The man in black

October 27, 2010 § 4 Comments

On any given Saturday, at any given time, the most important person at a game of football is not the badge-kissing mercenary up front. It’s not the sharp-studded midfield enforcer, or the lionhearted adulterer at the back. It’s not even the gruff-voiced man in the sheepskin coat standing by the touchline.

It’s the referee.

Referees, in one form or another, have presided over football matches since at least the 1600s, yet the quiet disappointment that accompanies them is rarely acknowledged. Their presence is a tacit admission that these 22 grown men cannot be trusted to follow a relatively simple set of rules themselves. And rather than undertake some serious self-examination as a species, and attempt to better ourselves, hoping one day to arrive at some eudaimonic plateau of shared respect where a football game needs nothing more than two pairs of eyes for offsides, and a bloke to watch the clock, humanity has decided that its own fundamental inability to play nice requires an arbiter.

Which is fine, obviously. But given this, yesterday’s news that Steven Craven, an assistant referee from Scotland, has resigned his position and ended his professional officiating career following the receipt of death threats from supporters of Glasgow Celtic, deserves more attention than it has received from the nation’s media.

Craven’s offence, you may recall, was to issue a threat to Bhoys fans that unless he could be stopped – nay, terminated – he would run them to ground, one by one, and forcibly tattoo ‘God Save The Queen’ on their foreheads, before burning down their houses and stealing their teapots. He then went on to add that he was the reincarnation of Oliver Cromwell, mandated by livid heaven to once more bring genocide and stupid hats to the shores of fair Erin …

Oh no, hang on. Sorry. He advised the referee to reverse a penalty decision.

To call the death threats an overreaction seems inadequate, like calling FIFA’s internal politics murky, or Stan Collymore thick. Indeed, a death threat is so far from any kind of proportionate or logical response to a contentious penalty decision that one is tempted to assume that the knuckle-dragging mouth-breathers responsible are afflicted with some kind of terrible curse, a curse that causes them to view anything that even remotely displeases them as some kind of mortal threat. Old woman holding up the queue at the post office? Smack her in the face. Buggy clipped your heels in the shopping centre? Dropkick the child into Warburtons, and put your head on the mother just in case. Wrong coloured car parked outside your house? Set it on fire.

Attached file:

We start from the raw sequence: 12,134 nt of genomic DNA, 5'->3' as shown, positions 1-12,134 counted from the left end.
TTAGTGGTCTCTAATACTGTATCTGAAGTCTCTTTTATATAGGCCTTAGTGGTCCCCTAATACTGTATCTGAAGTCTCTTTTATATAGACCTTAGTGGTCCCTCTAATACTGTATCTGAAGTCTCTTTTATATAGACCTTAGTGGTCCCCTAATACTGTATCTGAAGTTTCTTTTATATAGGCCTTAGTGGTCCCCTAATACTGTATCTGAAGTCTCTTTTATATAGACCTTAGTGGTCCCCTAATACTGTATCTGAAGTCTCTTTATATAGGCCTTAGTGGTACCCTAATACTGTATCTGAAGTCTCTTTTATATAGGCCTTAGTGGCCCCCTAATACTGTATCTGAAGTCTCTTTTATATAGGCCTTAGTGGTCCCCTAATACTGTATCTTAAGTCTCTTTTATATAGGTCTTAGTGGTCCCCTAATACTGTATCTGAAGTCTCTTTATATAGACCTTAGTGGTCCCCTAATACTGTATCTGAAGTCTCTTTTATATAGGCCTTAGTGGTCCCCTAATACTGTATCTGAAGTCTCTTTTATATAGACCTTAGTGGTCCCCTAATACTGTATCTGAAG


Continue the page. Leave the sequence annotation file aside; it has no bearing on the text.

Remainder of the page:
The phenomenon of the disproportionate death threat is, sadly, a familiar trope of British footballing life. Following Craven’s annoucement, former Scottish referee Kenny Clark told the BBC that officials have, in the past, received razor blades tucked inside letters, or had the windows of their homes smashed. And then, with depressing predictability, threats were made against Willie Collum, referee in last Sunday’s Old Firm game, following another disputed penalty decision.

It’s by no means a byproduct of the unique/insane ferment of Scottish football either. Chelsea fans forced two European referees – Tom Henning Ovrebo and Anders Frisk – into hiding, following losses to Barcelona in 2009 and 2005; Frisk eventually retired, citing a campaign of intimidation against not only himself but his family. And in the summer of 2004 the whole of England came together in condemnation of Urs Meier – Urs Hole, the Swiss banker – who ruled out Sol Campbell’s late, late goal against Portugal for a foul on the goalkeeper. The Sun published Meier’s contact details, invited its readership to have a go, and he too was hounded out of the game.

The Scottish Football Association are warning that more officials may follow Craven’s lead, and it would be hard to blame them. The number of new referees in England dropped dramatically over recent years, though the Respect campaign reports on the first half of this season indicate a 9% overall rise. This is encouraging, because it shows that people still want to officiate, but it’s also cautionary. If Respect, and the values it promotes, can have a positive effect, then that means prospective referees are paying attention to the messages coming out of football. This is all the more reason to make sure the messages aren’t threats to kill.

While the news of this latest stain on the soul of the game has been rather overshadowed by the death of an octopus that ate some food on television once, the issue is real, and it threatens to undermine the vey basis of the game. Because without officials – those slightly deranged people who put themselves through the abuse out of a quite bewildering attachment to the game – there is no sport. We’ll be left issuing clairvoyant cephalopods with flags and whistles, and leaving the whole thing in their tentacles.

That said, the late Paul received a number of death threats of his own, and he didn’t even know he was making decisions. The world is looking increasingly broken.

PS. You may have noticed that throughout this piece I have made no comment on whether the various refereeing decisions were, in my view, incorrect. This is because it doesn’t matter in the slightest. Even that Sol Campbell one. Doesn’t matter.


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